Thrifty Living: Do Yourself A Favour And Sort Out A Pension

Oh God. Saving for pensions. The only people in my household who actively save wear Dora the Explorer Pull-Ups. Who really saves any more? The minute hard cash hits my account, it ricochets off into a) the overdraft, b) childcare payments and c) credit card repayments.

And why give money to ne'er do wells? When the Turner Report came out this week, this apposite comment was made on the BBC's website from one Kyle R; "Perhaps if pensions were safe from greedy politicians it would encourage more of us to save." Remember Captain Bob? I would rather hand prospective retirement cash to a smoothie from the estate agent Foxton's than a smoothie from the City, which is why property is still such a popular option, and investing in pension schemes is not. Remember Equitable Life?

However, as I am hoping to lead us all, via this column, to a land of thrifty living, I cannot advocate burying one's head in one's multitudinous debts. Since I came clean about my £40,000 overdraft, I have pledged to live a better life. To use a Radio Two analogy, I have reversioned "Lady in Red", and have started wandering about humming "Black is Black", which is a far cooler song, as well as being an actively positive guide to the steps I am taking towards that rare domain, namely a current account in credit.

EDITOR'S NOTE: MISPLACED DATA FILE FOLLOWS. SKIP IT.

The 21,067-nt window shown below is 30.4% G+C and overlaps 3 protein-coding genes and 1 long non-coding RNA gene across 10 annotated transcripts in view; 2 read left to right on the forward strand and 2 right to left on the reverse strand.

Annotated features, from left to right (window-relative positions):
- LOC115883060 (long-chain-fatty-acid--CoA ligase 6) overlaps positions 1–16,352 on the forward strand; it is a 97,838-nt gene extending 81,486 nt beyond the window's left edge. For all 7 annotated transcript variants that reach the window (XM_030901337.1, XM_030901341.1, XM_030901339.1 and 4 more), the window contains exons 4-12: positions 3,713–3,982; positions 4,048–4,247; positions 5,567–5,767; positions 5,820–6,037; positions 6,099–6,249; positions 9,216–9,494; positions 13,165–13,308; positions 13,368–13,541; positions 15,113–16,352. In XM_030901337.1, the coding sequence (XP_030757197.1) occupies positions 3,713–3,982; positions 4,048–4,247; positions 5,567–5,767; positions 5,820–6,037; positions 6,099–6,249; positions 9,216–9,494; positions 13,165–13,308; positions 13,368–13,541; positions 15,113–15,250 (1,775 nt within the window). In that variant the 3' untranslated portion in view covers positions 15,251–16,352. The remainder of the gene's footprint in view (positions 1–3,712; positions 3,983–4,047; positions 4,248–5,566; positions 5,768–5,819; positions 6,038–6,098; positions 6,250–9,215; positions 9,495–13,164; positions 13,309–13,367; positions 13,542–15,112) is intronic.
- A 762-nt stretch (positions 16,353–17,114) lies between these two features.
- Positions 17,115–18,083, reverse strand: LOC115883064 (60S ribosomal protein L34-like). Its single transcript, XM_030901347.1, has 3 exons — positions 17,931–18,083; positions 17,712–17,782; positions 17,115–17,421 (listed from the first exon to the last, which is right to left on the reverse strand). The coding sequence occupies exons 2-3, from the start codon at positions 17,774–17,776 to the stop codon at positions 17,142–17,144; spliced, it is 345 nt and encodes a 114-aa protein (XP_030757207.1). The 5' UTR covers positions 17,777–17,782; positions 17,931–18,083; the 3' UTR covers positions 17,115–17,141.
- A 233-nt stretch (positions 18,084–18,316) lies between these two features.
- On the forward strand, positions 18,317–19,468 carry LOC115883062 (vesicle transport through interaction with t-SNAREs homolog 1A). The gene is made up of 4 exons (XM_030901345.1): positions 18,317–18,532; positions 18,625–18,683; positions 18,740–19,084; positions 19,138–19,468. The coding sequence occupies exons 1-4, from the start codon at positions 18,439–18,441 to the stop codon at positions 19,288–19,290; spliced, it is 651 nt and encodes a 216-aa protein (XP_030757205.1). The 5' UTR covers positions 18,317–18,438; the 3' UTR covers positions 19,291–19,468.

But if a better life is to be taken, a proper pension scheme must be embarked upon. And if you do it with continuity, that growing nest-egg will make you feel virtuous. It's a pricey, but healthy option, like snacking on a tub of Food Doctor Seeds. What's the best way?

Like many of us, I have long thought of the equity on my house as equivalent to a pension. I was encouraged to focus on capital by the unlikely figure of the editor of the BBC's Ten O'Clock News. When I was arts correspondent, he pulled me into an office, ostensibly to talk about a piece on Cameron Mackintosh. To my amazement he suddenly started bewailing his personal finances.

"You'll never earn enough to live on by working here," he said to me, sadly. "The only money I have ever made is from my house."

So I started watching house values. Eventually I noticed they had gone up rather a lot. So we remortgaged, and bought a little flat to let, and another, and another. Even when galloping growth slowed, property still looked like the best way of accruing something for a distant future when you might be in Dora the Explorer Pull-Ups.

But what if there is a property crash? As a freelance, I have no pension. I have an old BBC pension which might provide enough for my subscription to the New Yorker. Lots of us are similarly reliant on property, cut with a dash of optimism. Some of us vaguely hope our children will look after us. Why do you think I, a mother of four, have had so many?

Yet the Turner Report might bring us to our senses. As people who know a lot about finances say, you must spread your load and get into investments (rather than offspring). Bonds, Gold, Equities. I suspect a lot of us will never get round to doing half of this. But if Turner's National Pensions Savings Scheme arrives and enrols you to contribute 5 per cent of your earnings, post-tax, into a pension pot, something might start. If you work for a company, you will have another, no matter how small.